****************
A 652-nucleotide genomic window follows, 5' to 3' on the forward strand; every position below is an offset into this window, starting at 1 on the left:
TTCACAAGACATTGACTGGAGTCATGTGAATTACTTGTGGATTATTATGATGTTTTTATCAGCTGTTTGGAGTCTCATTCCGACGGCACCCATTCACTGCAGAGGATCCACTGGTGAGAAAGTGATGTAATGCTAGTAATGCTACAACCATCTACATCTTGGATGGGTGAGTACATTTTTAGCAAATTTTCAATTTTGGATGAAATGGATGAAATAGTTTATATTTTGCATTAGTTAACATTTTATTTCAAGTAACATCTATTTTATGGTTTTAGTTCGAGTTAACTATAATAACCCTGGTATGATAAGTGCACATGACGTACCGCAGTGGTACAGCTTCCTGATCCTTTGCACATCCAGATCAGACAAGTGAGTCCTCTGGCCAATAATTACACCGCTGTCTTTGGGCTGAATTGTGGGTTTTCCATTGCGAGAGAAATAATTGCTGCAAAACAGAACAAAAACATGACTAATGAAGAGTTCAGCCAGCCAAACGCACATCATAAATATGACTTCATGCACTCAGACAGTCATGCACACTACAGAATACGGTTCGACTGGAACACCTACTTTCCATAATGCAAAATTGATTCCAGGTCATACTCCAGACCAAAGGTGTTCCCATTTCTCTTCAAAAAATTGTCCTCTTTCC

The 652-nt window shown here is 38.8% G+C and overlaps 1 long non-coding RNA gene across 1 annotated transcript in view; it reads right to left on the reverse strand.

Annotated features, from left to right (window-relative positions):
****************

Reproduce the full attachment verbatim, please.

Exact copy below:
A 652-nucleotide genomic window follows, 5' to 3' on the forward strand; every position below is an offset into this window, starting at 1 on the left:
TTCACAAGACATTGACTGGAGTCATGTGAATTACTTGTGGATTATTATGATGTTTTTATCAGCTGTTTGGAGTCTCATTCCGACGGCACCCATTCACTGCAGAGGATCCACTGGTGAGAAAGTGATGTAATGCTAGTAATGCTACAACCATCTACATCTTGGATGGGTGAGTACATTTTTAGCAAATTTTCAATTTTGGATGAAATGGATGAAATAGTTTATATTTTGCATTAGTTAACATTTTATTTCAAGTAACATCTATTTTATGGTTTTAGTTCGAGTTAACTATAATAACCCTGGTATGATAAGTGCACATGACGTACCGCAGTGGTACAGCTTCCTGATCCTTTGCACATCCAGATCAGACAAGTGAGTCCTCTGGCCAATAATTACACCGCTGTCTTTGGGCTGAATTGTGGGTTTTCCATTGCGAGAGAAATAATTGCTGCAAAACAGAACAAAAACATGACTAATGAAGAGTTCAGCCAGCCAAACGCACATCATAAATATGACTTCATGCACTCAGACAGTCATGCACACTACAGAATACGGTTCGACTGGAACACCTACTTTCCATAATGCAAAATTGATTCCAGGTCATACTCCAGACCAAAGGTGTTCCCATTTCTCTTCAAAAAATTGTCCTCTTTCC

The 652-nt window shown here is 38.8% G+C and overlaps 1 long non-coding RNA gene across 1 annotated transcript in view; it reads right to left on the reverse strand.

Annotated features, from left to right (window-relative positions):